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‘Pianoforte’ Goes Inside A Heart-Pounding Music Competition Where Young Performers Confront “High Stakes And High Emotions” – Contenders Documentary

‘Pianoforte’ Goes Inside A Heart-Pounding Music Competition Where Young Performers Confront “High Stakes And High Emotions” – Contenders Documentary

Every five years, the capital of Poland hosts one of the most thrilling classical music competitions in the world: the International Chopin Piano Competition, known colloquially as the “Olympics of piano.”

Contestants from around the globe gather under the rigorous eye and ear of judges to perform works for solo piano composed by native son Frédéric Chopin, a virtuoso pianist himself who wrote music that demands tremendous skill and artistry of the soloist.

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In his documentary Pianoforte, from Greenwich Entertainment and Telemark, Polish director Jakub Piątek documents the most recent Chopin Competition, an event of such prestige that it inherently involves “high stakes and high emotions,” as the filmmaker noted during an appearance at Deadline’s Contenders Documentary event.

RELATED: Deadline’s Contenders Documentary – Full Coverage

“We chose our protagonists during this preliminary round, which is like 160 of them, trying to get one of the 90 ‘tickets’ to the main competition,” Piątek explained. “And then we went to visit them in their homes and meet families and start shooting with them. And that created, first of all, this special bond with us. And on the other hand, it guaranteed us this kind of an access to the backstage.”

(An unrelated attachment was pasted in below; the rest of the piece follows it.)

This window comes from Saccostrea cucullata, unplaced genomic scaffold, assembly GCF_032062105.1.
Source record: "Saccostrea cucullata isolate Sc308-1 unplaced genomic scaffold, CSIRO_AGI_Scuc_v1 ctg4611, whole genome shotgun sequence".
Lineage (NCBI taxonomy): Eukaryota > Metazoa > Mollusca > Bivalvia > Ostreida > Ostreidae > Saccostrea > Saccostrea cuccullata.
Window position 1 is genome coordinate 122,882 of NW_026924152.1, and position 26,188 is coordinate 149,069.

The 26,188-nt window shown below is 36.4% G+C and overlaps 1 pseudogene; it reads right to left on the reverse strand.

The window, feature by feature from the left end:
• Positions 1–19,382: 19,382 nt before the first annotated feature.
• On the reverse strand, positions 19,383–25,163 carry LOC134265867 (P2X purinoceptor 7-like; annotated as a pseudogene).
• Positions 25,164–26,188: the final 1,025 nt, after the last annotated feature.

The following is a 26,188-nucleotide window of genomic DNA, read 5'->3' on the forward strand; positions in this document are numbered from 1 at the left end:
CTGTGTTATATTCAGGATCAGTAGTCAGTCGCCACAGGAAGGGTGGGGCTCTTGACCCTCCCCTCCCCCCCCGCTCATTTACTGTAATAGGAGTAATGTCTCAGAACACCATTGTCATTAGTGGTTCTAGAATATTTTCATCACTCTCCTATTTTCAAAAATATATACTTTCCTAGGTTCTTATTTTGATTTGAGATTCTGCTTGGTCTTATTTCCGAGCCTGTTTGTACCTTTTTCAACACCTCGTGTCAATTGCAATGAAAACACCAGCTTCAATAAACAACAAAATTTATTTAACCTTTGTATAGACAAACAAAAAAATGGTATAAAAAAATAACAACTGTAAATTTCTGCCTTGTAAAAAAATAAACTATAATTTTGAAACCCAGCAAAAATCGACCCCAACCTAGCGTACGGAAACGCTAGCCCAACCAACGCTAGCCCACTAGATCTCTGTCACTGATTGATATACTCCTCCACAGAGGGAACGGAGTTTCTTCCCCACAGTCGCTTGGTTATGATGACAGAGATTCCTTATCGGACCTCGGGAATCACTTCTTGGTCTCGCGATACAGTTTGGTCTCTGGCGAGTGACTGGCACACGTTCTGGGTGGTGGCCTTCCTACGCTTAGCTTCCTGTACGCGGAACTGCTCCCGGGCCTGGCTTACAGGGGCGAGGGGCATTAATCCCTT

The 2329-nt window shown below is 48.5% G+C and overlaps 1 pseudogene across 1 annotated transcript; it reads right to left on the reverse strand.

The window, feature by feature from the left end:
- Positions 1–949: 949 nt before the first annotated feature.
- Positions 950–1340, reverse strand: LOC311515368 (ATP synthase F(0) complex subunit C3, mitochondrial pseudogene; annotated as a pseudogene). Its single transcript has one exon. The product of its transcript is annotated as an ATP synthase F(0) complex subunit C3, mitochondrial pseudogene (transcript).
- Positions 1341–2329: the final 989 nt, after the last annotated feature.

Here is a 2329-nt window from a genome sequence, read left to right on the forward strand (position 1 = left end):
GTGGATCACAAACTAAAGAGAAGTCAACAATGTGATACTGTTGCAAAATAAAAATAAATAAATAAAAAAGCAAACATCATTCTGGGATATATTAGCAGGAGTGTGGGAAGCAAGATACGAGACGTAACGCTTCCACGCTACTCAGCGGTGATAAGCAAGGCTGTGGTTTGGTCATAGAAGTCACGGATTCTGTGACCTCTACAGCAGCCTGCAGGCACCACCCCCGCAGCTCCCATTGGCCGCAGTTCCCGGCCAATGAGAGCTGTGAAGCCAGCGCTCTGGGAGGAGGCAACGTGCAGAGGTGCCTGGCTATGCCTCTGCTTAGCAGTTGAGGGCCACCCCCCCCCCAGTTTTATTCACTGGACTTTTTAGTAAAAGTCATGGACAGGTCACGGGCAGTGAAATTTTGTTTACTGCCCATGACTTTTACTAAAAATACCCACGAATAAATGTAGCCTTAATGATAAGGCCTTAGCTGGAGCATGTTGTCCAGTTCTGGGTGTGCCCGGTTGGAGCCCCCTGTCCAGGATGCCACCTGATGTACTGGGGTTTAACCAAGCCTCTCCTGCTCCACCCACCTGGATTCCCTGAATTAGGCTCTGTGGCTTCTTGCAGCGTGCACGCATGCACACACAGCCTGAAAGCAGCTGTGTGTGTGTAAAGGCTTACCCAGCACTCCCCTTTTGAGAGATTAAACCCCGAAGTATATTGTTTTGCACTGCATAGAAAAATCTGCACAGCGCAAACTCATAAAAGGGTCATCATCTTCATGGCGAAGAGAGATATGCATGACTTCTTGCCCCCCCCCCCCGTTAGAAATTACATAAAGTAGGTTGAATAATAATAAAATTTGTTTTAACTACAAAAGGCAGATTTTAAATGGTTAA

Young competitors like Leonora Armellini and Michelle Candotti from Italy, the teenage Russian-Armenian pianist Eva Gevorgyan, Marcin Wieczorek of Poland and Hao Rao of China face incredible pressure because to win the competition would launch them on a path to worldwide success.

The emphasis in Pianoforte is less on what they do on the concert stage than how they deal with rising stress before sitting at the piano before the audience.

“I was always thinking, ‘What happened before?’” Piątek said. “What kind of effort is behind that?”

The director added: “Maybe that’s the last time that you can see those really young people entering adulthood without masks. Because for some of them who succeeded in the competition, right now they’re surrounded already with PR agencies, agents, managers. It’s already kind of like an industry involved in all of that. And during that particular one month in Warsaw, you can see them for real, maybe for the very last time.”

Check out the panel video above.

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